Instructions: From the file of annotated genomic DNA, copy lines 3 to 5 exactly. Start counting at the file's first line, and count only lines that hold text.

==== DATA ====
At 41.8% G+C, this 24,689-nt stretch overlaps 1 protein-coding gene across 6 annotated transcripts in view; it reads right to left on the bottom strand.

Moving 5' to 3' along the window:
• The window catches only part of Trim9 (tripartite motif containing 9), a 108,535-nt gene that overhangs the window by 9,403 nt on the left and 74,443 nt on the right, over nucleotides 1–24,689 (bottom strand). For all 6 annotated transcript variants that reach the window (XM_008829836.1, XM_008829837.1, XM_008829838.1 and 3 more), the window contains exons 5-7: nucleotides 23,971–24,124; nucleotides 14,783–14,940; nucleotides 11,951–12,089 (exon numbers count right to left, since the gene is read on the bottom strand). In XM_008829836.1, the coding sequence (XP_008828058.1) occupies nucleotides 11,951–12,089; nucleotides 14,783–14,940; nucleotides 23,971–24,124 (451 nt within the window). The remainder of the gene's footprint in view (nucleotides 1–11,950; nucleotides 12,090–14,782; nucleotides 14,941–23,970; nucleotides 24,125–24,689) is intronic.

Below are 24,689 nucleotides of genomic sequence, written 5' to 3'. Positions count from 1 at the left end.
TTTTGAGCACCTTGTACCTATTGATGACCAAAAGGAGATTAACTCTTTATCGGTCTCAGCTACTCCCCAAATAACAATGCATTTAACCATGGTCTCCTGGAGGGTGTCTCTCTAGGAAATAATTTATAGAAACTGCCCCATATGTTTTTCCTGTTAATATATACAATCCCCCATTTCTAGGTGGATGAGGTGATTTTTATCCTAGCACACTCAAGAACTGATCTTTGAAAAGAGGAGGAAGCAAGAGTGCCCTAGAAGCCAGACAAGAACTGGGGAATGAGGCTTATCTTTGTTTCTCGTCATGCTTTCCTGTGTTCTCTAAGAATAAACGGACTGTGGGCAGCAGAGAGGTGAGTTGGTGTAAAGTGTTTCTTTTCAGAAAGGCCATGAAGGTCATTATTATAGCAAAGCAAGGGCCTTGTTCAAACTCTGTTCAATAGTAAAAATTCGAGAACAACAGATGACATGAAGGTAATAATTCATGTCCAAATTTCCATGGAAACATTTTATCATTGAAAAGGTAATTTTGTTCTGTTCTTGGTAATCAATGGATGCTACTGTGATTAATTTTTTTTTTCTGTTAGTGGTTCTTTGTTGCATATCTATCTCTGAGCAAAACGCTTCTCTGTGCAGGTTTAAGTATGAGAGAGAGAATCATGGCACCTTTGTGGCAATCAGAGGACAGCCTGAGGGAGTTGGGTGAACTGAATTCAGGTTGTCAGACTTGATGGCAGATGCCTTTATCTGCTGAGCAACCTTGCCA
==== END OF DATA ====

• The window catches only part of Trim9 (tripartite motif containing 9), a 108,535-nt gene that overhangs the window by 9,403 nt on the left and 74,443 nt on the right, over nucleotides 1–24,689 (bottom strand). For all 6 annotated transcript variants that reach the window (XM_008829836.1, XM_008829837.1, XM_008829838.1 and 3 more), the window contains exons 5-7: nucleotides 23,971–24,124; nucleotides 14,783–14,940; nucleotides 11,951–12,089 (exon numbers count right to left, since the gene is read on the bottom strand). In XM_008829836.1, the coding sequence (XP_008828058.1) occupies nucleotides 11,951–12,089; nucleotides 14,783–14,940; nucleotides 23,971–24,124 (451 nt within the window). The remainder of the gene's footprint in view (nucleotides 1–11,950; nucleotides 12,090–14,782; nucleotides 14,941–23,970; nucleotides 24,125–24,689) is intronic.

Below are 24,689 nucleotides of genomic sequence, written 5' to 3'. Positions count from 1 at the left end.
TTTTGAGCACCTTGTACCTATTGATGACCAAAAGGAGATTAACTCTTTATCGGTCTCAGCTACTCCCCAAATAACAATGCATTTAACCATGGTCTCCTGGAGGGTGTCTCTCTAGGAAATAATTTATAGAAACTGCCCCATATGTTTTTCCTGTTAATATATACAATCCCCCATTTCTAGGTGGATGAGGTGATTTTTATCCTAGCACACTCAAGAACTGATCTTTGAAAAGAGGAGGAAGCAAGAGTGCCCTAGAAGCCAGACAAGAACTGGGGAATGAGGCTTATCTTTGTTTCTCGTCATGCTTTCCTGTGTTCTCTAAGAATAAACGGACTGTGGGCAGCAGAGAGGTGAGTTGGTGTAAAGTGTTTCTTTTCAGAAAGGCCATGAAGGTCATTATTATAGCAAAGCAAGGGCCTTGTTCAAACTCTGTTCAATAGTAAAAATTCGAGAACAACAGATGACATGAAGGTAATAATTCATGTCCAAATTTCCATGGAAACATTTTATCATTGAAAAGGTAATTTTGTTCTGTTCTTGGTAATCAATGGATGCTACTGTGATTAATTTTTTTTTTCTGTTAGTGGTTCTTTGTTGCATATCTATCTCTGAGCAAAACGCTTCTCTGTGCAGGTTTAAGTATGAGAGAGAGAATCATGGCACCTTTGTGGCAATCAGAGGACAGCCTGAGGGAGTTGGGTGAACTGAATTCAGGTTGTCAGACTTGATGGCAGATGCCTTTATCTGCTGAGCAACCTTGCCA